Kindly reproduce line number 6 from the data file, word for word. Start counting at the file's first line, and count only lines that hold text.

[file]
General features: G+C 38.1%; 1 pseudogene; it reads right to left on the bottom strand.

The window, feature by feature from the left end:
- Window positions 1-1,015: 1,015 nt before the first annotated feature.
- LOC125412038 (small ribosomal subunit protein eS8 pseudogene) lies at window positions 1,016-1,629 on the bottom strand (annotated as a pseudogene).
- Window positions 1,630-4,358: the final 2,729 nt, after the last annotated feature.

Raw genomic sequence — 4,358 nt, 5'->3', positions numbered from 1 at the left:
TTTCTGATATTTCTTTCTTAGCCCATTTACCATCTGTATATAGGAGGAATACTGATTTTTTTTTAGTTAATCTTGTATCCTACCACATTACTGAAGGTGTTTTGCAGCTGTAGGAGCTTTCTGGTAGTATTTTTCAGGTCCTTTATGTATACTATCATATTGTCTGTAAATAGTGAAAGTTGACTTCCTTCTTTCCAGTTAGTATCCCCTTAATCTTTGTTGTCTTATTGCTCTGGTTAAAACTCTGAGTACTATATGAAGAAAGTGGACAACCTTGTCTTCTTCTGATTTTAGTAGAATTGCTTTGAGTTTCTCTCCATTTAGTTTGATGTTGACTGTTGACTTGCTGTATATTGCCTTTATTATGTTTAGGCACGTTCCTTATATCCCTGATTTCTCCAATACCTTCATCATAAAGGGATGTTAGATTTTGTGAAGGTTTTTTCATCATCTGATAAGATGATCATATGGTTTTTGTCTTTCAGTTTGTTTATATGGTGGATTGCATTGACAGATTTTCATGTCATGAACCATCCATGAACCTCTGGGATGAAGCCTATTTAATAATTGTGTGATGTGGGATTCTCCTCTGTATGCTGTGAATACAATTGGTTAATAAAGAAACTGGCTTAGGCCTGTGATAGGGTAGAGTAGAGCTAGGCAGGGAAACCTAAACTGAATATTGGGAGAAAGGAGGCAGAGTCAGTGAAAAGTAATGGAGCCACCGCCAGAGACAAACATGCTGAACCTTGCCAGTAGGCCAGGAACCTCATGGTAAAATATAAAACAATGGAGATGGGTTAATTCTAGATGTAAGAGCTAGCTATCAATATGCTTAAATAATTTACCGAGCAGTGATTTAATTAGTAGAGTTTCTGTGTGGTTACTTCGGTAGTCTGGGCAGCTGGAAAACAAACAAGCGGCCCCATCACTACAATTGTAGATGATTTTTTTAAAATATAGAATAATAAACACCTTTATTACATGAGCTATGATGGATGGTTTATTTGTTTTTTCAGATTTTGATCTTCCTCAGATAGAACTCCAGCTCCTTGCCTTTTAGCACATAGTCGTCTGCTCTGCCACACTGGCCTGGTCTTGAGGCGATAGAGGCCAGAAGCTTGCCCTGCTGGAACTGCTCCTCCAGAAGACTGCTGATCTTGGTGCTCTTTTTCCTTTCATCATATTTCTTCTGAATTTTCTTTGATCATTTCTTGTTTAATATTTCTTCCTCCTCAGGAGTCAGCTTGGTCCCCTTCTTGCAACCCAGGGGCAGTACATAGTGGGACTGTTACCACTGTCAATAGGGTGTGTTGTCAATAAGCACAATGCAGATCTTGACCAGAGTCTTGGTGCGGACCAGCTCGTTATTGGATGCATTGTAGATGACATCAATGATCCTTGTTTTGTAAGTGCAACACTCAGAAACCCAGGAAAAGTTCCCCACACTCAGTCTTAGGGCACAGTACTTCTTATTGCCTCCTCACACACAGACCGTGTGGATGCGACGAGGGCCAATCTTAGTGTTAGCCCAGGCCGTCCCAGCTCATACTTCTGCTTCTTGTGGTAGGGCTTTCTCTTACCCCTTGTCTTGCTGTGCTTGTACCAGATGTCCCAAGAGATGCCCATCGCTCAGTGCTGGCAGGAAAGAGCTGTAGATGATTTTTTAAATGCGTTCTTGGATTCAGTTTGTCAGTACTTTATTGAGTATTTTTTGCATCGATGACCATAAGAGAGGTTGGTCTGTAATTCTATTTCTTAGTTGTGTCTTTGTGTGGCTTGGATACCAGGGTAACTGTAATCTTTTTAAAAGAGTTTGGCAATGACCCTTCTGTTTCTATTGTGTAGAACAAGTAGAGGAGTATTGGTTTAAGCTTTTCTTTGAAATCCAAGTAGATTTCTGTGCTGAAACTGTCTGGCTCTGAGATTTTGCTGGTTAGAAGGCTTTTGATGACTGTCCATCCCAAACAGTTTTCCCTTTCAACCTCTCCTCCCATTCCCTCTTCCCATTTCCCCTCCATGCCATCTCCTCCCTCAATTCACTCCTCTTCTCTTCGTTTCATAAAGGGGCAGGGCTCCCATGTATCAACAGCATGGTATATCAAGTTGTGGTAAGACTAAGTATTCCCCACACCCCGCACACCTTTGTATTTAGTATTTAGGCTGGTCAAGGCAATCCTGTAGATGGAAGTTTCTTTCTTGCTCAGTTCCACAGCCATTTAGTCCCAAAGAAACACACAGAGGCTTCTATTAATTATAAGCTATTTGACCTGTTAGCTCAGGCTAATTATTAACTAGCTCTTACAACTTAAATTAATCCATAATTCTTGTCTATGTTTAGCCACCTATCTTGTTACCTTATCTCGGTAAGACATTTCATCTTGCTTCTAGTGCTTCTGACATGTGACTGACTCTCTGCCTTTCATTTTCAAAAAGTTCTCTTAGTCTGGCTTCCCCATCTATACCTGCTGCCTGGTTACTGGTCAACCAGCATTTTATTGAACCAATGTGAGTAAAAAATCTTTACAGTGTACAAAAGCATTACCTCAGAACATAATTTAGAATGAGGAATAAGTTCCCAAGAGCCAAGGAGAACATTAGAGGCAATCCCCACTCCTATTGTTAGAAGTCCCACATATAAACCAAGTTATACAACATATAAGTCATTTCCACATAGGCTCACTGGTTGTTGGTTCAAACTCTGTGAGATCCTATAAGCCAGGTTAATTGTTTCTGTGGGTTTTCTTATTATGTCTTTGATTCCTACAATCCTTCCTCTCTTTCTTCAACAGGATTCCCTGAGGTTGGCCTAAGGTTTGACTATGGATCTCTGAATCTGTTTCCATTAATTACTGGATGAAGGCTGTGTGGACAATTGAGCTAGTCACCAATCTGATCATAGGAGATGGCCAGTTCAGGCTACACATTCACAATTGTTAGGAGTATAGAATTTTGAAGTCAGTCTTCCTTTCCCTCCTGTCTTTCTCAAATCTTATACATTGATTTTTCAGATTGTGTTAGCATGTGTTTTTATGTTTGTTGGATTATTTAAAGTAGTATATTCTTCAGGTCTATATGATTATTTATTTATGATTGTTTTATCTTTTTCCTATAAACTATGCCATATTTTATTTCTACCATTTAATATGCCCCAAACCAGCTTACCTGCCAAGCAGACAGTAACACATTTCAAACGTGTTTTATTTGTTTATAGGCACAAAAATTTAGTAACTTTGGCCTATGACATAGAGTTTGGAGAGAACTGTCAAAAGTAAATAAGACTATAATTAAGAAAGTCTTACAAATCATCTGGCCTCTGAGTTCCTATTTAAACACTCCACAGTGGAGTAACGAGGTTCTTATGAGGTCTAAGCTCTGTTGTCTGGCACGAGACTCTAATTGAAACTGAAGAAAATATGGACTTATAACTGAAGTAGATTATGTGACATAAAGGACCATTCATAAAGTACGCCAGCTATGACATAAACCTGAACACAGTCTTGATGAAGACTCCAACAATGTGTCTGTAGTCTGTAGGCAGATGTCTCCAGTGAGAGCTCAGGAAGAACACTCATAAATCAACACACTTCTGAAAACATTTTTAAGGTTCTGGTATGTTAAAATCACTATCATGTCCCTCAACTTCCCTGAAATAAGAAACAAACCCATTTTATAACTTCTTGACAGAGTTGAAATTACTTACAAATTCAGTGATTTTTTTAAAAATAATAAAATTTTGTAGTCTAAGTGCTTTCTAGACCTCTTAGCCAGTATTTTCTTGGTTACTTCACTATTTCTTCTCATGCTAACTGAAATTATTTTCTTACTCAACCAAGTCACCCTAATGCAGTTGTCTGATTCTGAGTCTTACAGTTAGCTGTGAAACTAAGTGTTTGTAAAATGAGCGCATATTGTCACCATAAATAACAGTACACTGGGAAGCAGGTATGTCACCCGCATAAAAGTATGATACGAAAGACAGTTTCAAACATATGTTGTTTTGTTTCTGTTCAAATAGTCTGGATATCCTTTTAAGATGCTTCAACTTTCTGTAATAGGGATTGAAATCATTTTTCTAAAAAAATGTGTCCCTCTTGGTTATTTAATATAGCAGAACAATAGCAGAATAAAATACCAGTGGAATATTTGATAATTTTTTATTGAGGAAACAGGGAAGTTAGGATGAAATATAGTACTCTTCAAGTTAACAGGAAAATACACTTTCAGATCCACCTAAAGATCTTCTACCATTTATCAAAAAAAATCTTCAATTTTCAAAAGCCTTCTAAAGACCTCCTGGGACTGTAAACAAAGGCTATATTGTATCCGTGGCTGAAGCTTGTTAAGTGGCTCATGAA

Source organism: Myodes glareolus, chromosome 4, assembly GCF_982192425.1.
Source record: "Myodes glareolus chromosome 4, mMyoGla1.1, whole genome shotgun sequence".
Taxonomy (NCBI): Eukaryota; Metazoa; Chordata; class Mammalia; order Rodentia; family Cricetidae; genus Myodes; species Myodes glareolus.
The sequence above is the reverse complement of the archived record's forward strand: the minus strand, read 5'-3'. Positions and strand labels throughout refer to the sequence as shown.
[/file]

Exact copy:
Raw genomic sequence — 4,358 nt, 5'->3', positions numbered from 1 at the left: